Sarah Baker has a long resumé, but unless you were a fan of NBC’s short-lived comedy “Go On,” you probably don’t recognize her. That should change after her indelible performance in “Louie” as Vanessa, the confident, funny waitress who seems a perfect match for the show’s hero, except he doesn’t want to go out with her because she’s fat.
As Vanessa, Baker delivers a long, intimate, searing one-take speech to Louie about what it’s like to be a “fat girl” and about his own double standards. It’s one of the most heart-felt explorations of this taboo set of issues I’ve ever seen on TV. Baker got on the phone to speak with us.
Q: How did this part come about?
A. I just got a notice for an audition from my agent. I’m a huge fan of the show so I was instantly like, “Whatever I can do, I will do it on this show.” Louis is pretty guarded with his material so there wasn’t any script attached, it just said, “Waitress at the Comedy Cellar,” something like, “friendly, funny, comfortable in her own skin.” That was it. He has these incredible, award-winning actresses do parts, so I just assumed it would be a tiny part.
Q. So was your speech entirely scripted?
A. I auditioned with that last scene. And it pretty much stayed the same from the audition to when we shot.
Q. Your performance has a very spontaneous feel. Did any of the other scenes in the episode change?
A. There were parts of it that were not specifically scripted. But the structure was all there, and definitely the last speech was word for word what he had written, so just little things were made up.
For instance, there was a part that said, “Louie and Vanessa walk around New York and enjoy it together.” I, just as myself, found a penny and showed it to him and was like, “Hey, see a penny pick it up, all day long you’ll have good luck. Ha ha, I have good luck now.” And he was like, “What?” I said, “It’s a thing, it’s a common rhyme. Now I have good luck.”
And he says, “OK, I’ve never heard of that, but do that in this next take.” And of course he made up his funny rhyme after that.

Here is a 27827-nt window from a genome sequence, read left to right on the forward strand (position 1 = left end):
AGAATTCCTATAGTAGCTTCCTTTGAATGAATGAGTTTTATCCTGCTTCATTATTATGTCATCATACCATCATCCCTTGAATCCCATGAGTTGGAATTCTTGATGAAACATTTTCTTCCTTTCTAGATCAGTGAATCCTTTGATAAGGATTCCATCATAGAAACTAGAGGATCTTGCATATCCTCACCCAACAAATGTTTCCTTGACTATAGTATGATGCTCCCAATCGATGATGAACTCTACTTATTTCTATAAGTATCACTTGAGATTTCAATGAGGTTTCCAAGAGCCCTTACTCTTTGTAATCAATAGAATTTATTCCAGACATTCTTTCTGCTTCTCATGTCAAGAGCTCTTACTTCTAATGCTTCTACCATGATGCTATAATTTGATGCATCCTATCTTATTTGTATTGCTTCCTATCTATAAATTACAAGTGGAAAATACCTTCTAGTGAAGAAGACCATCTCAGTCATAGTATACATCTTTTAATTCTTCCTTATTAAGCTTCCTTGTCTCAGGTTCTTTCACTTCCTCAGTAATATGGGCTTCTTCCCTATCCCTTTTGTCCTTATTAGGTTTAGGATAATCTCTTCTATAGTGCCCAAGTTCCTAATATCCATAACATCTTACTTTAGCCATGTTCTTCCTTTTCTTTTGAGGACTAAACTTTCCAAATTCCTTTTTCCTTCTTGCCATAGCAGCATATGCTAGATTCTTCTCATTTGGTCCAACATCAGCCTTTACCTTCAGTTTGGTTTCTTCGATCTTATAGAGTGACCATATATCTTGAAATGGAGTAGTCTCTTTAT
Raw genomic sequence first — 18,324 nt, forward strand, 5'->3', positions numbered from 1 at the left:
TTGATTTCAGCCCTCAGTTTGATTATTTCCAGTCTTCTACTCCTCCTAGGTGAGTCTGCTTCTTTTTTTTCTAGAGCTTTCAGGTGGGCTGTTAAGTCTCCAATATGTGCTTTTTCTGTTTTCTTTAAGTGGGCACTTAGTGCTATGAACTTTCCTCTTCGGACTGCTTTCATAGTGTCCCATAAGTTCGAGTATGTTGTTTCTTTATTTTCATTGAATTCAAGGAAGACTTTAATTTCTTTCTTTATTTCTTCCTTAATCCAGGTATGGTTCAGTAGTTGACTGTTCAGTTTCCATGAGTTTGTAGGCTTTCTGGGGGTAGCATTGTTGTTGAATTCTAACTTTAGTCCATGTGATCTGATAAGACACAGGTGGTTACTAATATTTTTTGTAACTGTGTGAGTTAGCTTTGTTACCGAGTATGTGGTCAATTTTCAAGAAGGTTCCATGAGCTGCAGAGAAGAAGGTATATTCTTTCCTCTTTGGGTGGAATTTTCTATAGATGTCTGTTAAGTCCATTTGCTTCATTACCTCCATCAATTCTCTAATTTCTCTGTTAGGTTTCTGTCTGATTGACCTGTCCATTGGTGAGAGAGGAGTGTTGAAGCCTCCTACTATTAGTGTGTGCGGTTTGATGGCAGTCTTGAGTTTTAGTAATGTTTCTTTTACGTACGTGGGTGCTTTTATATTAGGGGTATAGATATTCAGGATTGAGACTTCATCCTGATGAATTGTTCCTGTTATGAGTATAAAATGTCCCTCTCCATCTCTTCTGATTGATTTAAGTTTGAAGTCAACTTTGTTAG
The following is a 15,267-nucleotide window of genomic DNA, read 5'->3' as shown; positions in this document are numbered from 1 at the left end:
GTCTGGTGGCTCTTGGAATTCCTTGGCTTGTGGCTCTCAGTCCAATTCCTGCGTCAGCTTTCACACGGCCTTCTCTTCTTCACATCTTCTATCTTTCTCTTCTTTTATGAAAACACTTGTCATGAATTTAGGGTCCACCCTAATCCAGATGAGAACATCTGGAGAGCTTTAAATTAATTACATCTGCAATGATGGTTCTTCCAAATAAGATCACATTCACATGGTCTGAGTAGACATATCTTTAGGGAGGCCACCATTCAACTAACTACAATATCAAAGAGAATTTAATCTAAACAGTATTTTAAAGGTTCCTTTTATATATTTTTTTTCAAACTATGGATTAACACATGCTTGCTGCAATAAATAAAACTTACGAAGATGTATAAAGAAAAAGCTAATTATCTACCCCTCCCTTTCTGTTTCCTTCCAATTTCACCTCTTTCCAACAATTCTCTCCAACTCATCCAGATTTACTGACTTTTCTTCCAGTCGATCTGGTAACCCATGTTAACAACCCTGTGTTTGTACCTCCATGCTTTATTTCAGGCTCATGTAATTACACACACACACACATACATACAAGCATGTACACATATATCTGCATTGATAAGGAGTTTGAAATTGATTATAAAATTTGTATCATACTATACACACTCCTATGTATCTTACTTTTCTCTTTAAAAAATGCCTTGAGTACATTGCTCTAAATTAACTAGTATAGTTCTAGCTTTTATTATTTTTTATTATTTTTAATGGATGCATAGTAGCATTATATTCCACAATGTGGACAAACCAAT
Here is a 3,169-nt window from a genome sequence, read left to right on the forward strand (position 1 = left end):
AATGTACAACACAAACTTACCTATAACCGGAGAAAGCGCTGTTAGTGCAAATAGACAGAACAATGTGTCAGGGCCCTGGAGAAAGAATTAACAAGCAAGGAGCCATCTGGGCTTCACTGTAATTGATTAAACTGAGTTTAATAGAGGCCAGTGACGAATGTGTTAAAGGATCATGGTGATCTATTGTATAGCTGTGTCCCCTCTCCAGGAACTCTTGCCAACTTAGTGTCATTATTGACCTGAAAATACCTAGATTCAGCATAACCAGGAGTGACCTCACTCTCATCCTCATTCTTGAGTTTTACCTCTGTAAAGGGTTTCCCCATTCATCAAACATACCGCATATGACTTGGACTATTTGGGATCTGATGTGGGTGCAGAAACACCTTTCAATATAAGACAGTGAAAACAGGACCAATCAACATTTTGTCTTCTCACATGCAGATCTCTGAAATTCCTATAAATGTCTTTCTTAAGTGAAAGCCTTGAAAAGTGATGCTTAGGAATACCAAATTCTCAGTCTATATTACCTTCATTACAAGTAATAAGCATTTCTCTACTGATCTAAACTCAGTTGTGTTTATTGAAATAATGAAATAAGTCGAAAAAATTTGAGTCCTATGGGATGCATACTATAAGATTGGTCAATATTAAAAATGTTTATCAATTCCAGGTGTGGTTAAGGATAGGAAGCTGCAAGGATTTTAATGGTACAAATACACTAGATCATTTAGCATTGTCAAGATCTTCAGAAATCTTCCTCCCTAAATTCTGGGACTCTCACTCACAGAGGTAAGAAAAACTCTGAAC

Q.What do you think about that last speech?
A.It’s interesting. I think especially because a lot of people don’t know me as an actress, a lot of people will think, “That’s what that girl thinks about life.”
A. Well, she says, “The meanest thing you can say to a fat girl is that she’s not fat.” I think for Vanessa, what it means is, “Look, if you’re fat it’s not that big of a deal.”
Having someone say, “Oh, you’re not fat,” the reason they’re saying it is because, to them, saying that you’re fat is like saying you’re a horrible person. And I think she takes offense to that. “Yeah, I’m overweight, but who cares? That doesn’t mean I’m not a great, fun, funny person,” because clearly she is a fun, funny, confident person. So I think that’s what she takes issue with.
We see this character of Louie struggle to make meaningful, lasting connections with people, and here’s this woman who seems to pretty much have it together. She’s got a good job, she’s funny, she’s friendly, she’s kind and she’s reaching out to him with nothing but love and affection. And he can’t take it. He just can’t quite go there with her, and that’s really sad.
My favorite moment in the whole thing is when I essentially point to the camera and say, “Look, if you were over there, looking at us, what you’d see is that we’re a perfect match.”
I think that’s exactly right. They are a perfect match, and you see they have chemistry throughout the episode. The weight is one part of it, but it’s also that Louie is just the type of person who can’t quite get it together and make it happen with somebody that’s uncomplicated and nice and fun and normal.
He’s a beautiful, sweet, kind person but he just can’t make things work with people the way he wants to. And that’s the brilliance of Louis and his writing. He’s playing a character who doesn’t get it, but he gets it.
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